Soulive marched on, however, playing the summer concert circuit opening for jam band staples like the Meters and the Dave Matthews Band. Soulive in concert is more suited for patchouli-scented fans of jam bands than the apple martini sipping, single-stitch suit wearing bourgies that frequent jazz clubs these days. The kids who turned out for those shows were more receptive to the immediacy of Soulive’s blend of Grant Green-influenced guitar lines, B-3 grooves, and steady funk and hip-hop styled backbeats. Still, brothers Alan and Neal Evans (drums and keyboards, respectively) and guitarist Eric Krasno couldn’t go back into the studio and play it safe, the way they did with Doin’ Something.
Soulive made alto saxophonist Sam Kininger a full member of the band, enlisted in the help of Matthews, Talib Kweli, and Black Thought of the Philly hip-hop band the Roots, and went into the studio. The result, Next, is a good first step back to getting untracked. While Next still misses the energy that made Turn It Out such a standout album, Soulive is relying more on their instinct this time around. The sterile crystalline production that sabotaged Doin’ Something has been replaced by a gritty, greasy emphasis on funk, tube amps, and paying homage to the band’s seeming endless list of influences while maintaining their signature sound. Soulive mostly succeds, the opening track "Tuesday Night's Squad" and the slick modern R&B of "I Don't Know" being the notable tracks that fall short. Still, Soulive is taking chances, which is one of the staples of the band.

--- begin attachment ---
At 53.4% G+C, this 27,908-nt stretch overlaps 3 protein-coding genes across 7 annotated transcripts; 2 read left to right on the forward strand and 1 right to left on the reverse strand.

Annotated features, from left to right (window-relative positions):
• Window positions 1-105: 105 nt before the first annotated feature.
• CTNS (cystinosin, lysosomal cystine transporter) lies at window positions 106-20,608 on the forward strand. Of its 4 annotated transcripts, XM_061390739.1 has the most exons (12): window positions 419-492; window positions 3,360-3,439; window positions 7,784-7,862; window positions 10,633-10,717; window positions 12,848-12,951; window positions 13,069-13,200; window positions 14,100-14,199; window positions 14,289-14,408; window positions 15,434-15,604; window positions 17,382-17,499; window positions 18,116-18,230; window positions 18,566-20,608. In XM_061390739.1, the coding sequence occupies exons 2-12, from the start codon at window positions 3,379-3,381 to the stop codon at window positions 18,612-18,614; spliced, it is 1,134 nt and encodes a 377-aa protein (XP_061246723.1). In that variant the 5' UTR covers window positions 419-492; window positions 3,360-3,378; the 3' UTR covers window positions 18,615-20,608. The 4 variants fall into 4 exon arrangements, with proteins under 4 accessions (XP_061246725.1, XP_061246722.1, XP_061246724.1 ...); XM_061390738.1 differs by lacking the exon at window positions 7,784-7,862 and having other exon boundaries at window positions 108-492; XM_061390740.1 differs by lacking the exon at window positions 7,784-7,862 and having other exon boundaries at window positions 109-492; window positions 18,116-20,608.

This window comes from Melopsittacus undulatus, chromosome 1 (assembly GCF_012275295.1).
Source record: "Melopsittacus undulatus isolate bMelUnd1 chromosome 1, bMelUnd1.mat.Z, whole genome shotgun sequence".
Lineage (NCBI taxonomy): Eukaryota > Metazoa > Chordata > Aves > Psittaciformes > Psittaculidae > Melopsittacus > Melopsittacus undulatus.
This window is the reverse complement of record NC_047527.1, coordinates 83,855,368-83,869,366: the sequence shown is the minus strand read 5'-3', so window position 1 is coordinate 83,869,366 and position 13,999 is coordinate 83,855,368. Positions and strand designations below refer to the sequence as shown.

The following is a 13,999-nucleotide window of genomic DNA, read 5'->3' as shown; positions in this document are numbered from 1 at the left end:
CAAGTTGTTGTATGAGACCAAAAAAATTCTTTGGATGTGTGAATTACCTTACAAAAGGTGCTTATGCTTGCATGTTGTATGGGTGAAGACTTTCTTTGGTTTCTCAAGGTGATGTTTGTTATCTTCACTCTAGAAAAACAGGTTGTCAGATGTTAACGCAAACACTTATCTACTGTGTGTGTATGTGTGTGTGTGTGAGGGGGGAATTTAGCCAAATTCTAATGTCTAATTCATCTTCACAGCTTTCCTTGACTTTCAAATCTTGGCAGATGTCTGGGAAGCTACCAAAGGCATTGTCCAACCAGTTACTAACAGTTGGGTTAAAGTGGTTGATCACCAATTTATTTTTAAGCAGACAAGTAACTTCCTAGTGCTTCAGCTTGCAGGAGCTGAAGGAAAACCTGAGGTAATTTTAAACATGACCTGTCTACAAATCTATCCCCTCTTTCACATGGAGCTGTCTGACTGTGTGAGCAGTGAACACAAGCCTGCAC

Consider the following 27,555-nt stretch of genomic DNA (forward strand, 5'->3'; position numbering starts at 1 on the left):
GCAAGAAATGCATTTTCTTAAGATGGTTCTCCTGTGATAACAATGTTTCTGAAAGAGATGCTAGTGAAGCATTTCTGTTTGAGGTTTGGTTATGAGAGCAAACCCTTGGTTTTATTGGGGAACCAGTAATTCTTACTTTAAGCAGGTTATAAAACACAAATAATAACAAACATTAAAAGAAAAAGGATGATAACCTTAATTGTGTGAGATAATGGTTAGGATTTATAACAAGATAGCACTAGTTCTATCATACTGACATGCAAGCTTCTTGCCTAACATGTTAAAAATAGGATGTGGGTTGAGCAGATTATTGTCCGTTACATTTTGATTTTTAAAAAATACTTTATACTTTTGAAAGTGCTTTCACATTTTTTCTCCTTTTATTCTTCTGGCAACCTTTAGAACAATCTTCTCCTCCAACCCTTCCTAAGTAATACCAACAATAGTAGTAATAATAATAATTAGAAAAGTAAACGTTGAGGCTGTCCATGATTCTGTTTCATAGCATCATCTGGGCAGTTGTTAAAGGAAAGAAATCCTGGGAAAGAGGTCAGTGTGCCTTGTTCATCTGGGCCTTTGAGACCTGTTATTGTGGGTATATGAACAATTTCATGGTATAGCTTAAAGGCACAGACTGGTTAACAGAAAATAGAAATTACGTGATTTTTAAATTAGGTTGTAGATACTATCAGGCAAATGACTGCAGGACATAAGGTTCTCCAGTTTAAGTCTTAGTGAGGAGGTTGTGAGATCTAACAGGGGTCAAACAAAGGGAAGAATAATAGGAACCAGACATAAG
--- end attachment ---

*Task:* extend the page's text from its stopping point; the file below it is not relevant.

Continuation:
Kininger seamlessly slides into the band dynamic without altering the chemistry, pushing the fast funk of "Whatever It Is" to terminal velocity, plays sweet and low on the more pop-oriented number "Joyful Girl" and "Ne-Ne", and trades some furious licks with Krasno near the end of "Kalen." Krasno lends his signature vocoder guitar technique to "Kalen" and "E.D. Hambone" and tips his cap to George Benson on "Flurries". Neal Evans largely shelves the B-3 for most of Next, using a keyboard rig that includes Wurly, Rhodes, Hammond, and Moog pedals. Alan Evans is the MVP of the record with his steady time-keeping switching from the hip-hop of "Clap", the hard funk of "Interlude" and the breakdown of "Flurries".
Next is probably not going to make many jazz critics year-end best of lists. The album is geared to neither jazz purists, fusion fanatics, or more discerning soul jazz afficionados. But with such a mixture of influences that is probably what Soulive are hoping, anyway. This is a good rebound for the band.